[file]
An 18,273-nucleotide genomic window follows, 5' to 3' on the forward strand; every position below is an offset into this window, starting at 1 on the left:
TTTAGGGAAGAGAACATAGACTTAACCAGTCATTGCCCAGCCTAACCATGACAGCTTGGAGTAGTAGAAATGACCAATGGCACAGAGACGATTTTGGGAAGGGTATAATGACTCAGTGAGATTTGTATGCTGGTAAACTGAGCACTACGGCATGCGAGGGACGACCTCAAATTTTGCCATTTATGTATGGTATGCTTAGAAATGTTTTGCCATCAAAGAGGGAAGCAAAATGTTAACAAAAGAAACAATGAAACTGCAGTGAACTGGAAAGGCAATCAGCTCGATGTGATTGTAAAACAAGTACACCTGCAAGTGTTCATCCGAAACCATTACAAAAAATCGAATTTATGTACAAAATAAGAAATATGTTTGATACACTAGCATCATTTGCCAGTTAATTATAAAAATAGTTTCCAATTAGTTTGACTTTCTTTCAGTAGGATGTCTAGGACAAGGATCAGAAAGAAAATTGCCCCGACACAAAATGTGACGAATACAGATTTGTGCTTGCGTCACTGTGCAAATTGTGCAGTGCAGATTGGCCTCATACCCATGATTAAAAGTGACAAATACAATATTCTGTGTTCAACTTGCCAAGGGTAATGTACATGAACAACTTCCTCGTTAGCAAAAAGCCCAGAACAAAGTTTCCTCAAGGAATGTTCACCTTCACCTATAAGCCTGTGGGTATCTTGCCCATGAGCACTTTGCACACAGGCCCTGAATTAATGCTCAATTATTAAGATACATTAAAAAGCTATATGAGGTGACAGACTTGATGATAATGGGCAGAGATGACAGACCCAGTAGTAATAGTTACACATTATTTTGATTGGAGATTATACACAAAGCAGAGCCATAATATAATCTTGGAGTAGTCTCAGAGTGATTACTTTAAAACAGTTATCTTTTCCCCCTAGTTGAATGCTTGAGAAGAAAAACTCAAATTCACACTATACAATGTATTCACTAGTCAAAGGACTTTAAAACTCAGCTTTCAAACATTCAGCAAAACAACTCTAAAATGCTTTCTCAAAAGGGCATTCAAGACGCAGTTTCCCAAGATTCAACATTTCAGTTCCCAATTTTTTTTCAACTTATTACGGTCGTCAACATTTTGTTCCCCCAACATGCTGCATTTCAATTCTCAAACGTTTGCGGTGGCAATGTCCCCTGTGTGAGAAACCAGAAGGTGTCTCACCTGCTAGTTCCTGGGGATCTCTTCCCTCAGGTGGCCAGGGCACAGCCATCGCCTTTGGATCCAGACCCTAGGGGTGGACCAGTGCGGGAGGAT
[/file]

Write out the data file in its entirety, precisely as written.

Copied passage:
An 18,273-nucleotide genomic window follows, 5' to 3' on the forward strand; every position below is an offset into this window, starting at 1 on the left:
TTTAGGGAAGAGAACATAGACTTAACCAGTCATTGCCCAGCCTAACCATGACAGCTTGGAGTAGTAGAAATGACCAATGGCACAGAGACGATTTTGGGAAGGGTATAATGACTCAGTGAGATTTGTATGCTGGTAAACTGAGCACTACGGCATGCGAGGGACGACCTCAAATTTTGCCATTTATGTATGGTATGCTTAGAAATGTTTTGCCATCAAAGAGGGAAGCAAAATGTTAACAAAAGAAACAATGAAACTGCAGTGAACTGGAAAGGCAATCAGCTCGATGTGATTGTAAAACAAGTACACCTGCAAGTGTTCATCCGAAACCATTACAAAAAATCGAATTTATGTACAAAATAAGAAATATGTTTGATACACTAGCATCATTTGCCAGTTAATTATAAAAATAGTTTCCAATTAGTTTGACTTTCTTTCAGTAGGATGTCTAGGACAAGGATCAGAAAGAAAATTGCCCCGACACAAAATGTGACGAATACAGATTTGTGCTTGCGTCACTGTGCAAATTGTGCAGTGCAGATTGGCCTCATACCCATGATTAAAAGTGACAAATACAATATTCTGTGTTCAACTTGCCAAGGGTAATGTACATGAACAACTTCCTCGTTAGCAAAAAGCCCAGAACAAAGTTTCCTCAAGGAATGTTCACCTTCACCTATAAGCCTGTGGGTATCTTGCCCATGAGCACTTTGCACACAGGCCCTGAATTAATGCTCAATTATTAAGATACATTAAAAAGCTATATGAGGTGACAGACTTGATGATAATGGGCAGAGATGACAGACCCAGTAGTAATAGTTACACATTATTTTGATTGGAGATTATACACAAAGCAGAGCCATAATATAATCTTGGAGTAGTCTCAGAGTGATTACTTTAAAACAGTTATCTTTTCCCCCTAGTTGAATGCTTGAGAAGAAAAACTCAAATTCACACTATACAATGTATTCACTAGTCAAAGGACTTTAAAACTCAGCTTTCAAACATTCAGCAAAACAACTCTAAAATGCTTTCTCAAAAGGGCATTCAAGACGCAGTTTCCCAAGATTCAACATTTCAGTTCCCAATTTTTTTTCAACTTATTACGGTCGTCAACATTTTGTTCCCCCAACATGCTGCATTTCAATTCTCAAACGTTTGCGGTGGCAATGTCCCCTGTGTGAGAAACCAGAAGGTGTCTCACCTGCTAGTTCCTGGGGATCTCTTCCCTCAGGTGGCCAGGGCACAGCCATCGCCTTTGGATCCAGACCCTAGGGGTGGACCAGTGCGGGAGGAT